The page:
What is Self-Care?

What is self-care?

WHO defines self-care as “the ability for individuals, families and communities to promote, maintain health, prevent disease and cope with illness with or without the support of a healthcare provider.” Self-care allows people to become agents of their own health, leading to improved outcomes, especially in the area of sexual and reproductive health where stigma may prevent them from seeking care.

Self-care is an integral part of the health system, linking to primary care and healthcare services.

Self-Care in Health

Self-care is not new. For millennia people have been taking measures to prevent disease, promote health and cope with illness and disability with and without a health care provider. While self-care will never replace the need for access to quality healthcare, self-care interventions are among the most promising and exciting new approaches to improve health and well-being—both from a health systems perspective and for people who use these interventions. 

Self-care can encompass many different aspects of care. It can be particularly effective in the field of sexual and reproductive health and rights (SRHR) given the deeply personal nature of sexuality and reproduction and the stigma and barriers individuals can face in accessing information, products and services. New diagnostics, devices, drugs and digital health are transforming the way people interact with the health system and has spotlighted the untapped potential for people to take charge of their own health in ways never before possible.

These include self-care interventions for:

  • Fertility regulation such as pregnancy tests and oral and emergency contraception;
  • Sexual health promotion, such as platforms to seek advice and information through digital health for sexually transmitted infections, virility enhancement and alleviation of menopause symptoms;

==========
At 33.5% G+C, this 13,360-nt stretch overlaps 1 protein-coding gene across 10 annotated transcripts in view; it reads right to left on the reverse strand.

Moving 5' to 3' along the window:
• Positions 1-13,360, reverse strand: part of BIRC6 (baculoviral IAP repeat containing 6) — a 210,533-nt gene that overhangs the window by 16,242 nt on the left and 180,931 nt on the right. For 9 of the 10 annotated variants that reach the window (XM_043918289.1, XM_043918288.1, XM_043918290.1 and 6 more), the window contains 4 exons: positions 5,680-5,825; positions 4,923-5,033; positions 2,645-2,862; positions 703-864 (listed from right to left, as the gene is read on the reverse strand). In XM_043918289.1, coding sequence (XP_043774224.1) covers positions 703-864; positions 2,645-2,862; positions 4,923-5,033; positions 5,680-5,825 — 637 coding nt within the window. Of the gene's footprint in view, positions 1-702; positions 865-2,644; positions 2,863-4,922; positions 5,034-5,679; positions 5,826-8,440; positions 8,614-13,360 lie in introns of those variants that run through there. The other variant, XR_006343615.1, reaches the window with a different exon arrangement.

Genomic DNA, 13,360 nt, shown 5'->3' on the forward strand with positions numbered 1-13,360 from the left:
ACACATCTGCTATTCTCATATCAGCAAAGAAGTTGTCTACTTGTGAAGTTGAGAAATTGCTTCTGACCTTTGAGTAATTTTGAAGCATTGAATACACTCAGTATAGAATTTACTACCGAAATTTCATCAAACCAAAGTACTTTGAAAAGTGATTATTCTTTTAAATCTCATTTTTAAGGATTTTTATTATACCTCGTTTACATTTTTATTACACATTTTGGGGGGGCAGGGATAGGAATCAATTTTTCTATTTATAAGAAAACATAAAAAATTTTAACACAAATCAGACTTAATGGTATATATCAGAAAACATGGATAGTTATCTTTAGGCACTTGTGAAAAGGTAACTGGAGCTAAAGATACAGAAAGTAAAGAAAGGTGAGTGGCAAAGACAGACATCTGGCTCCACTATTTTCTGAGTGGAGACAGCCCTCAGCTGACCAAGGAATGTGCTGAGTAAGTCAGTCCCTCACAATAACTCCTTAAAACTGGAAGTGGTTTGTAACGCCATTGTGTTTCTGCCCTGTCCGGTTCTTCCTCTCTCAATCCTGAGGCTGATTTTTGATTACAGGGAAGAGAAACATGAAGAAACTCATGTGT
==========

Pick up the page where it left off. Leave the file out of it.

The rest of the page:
• Disease prevention and control activities;
  • Treatment such as self-administered HIV antiretroviral drugs.

The following is a series of resources that describe self-care and self-care interventions. This list is not exhaustive.

Initially, we will curate resources focusing on materials produced by SCTG members. In 2020 and beyond, we will expand to a wider portfolio of resources. 

Igniting a Self-Care Movement for Sexual and Reproductive Health from White Ribbon Alliance

  • An advocacy road map intended to reflect the wider thinking of the growing self-care community and to serve as a blueprint for collective advocacy action.

Self-Care: Better Daily Health for Individuals and Societies: A Global Policy Blueprint by Bayer

  • Establishing self-care as a global policy priority to improve health outcomes and address the sustainability of health systems around the world is both necessary and achievable. As this paper suggests, however, achieving self-care’s potential will require that we expand access and exposure to health literacy and tools that enable the greater adoption of lifelong self-care practices. Giving people the assurance and capabilities to practice self-care requires addressing a knowledge gap from a health literacy standpoint and a leadership gap in encouragement, support and promotion among policymakers.

Women’s Self-Care: Products and Practices from PATH

  • Women’s ownership of their sexual and reproductive health (SRH) is a rights-based expression of self-determination. In this issue of Outlook on Reproductive Health, we address these rights and highlight recent information on technologies and practices with high potential to enable and expand SRH self-care, including self-administration of injectable contraception, pericoital or “on-demand” contraception, safe practice of medical abortion at home, self-testing for HIV, and vaginal self-sampling for cervical cancer screening. The available evidence demonstrates that health systems and practitioners can and should trust women with many aspects of their own care.

Self-Care: A Cost Effective Solution for Maternal, Newborn and Child Health for All from White Ribbon Alliance

  • This policy brief is based on a review of literature and interviews with community health, quality-of-care, self-care and MNCH experts. It explores the possibilities and advantages of a paradigm shift in MNCH that would make self-care a central operating premise. We also hope it serves as a call to action for all those in a position to ensure that the very women and children we are trying to help have the support to realize most basic of desires: to care for themselves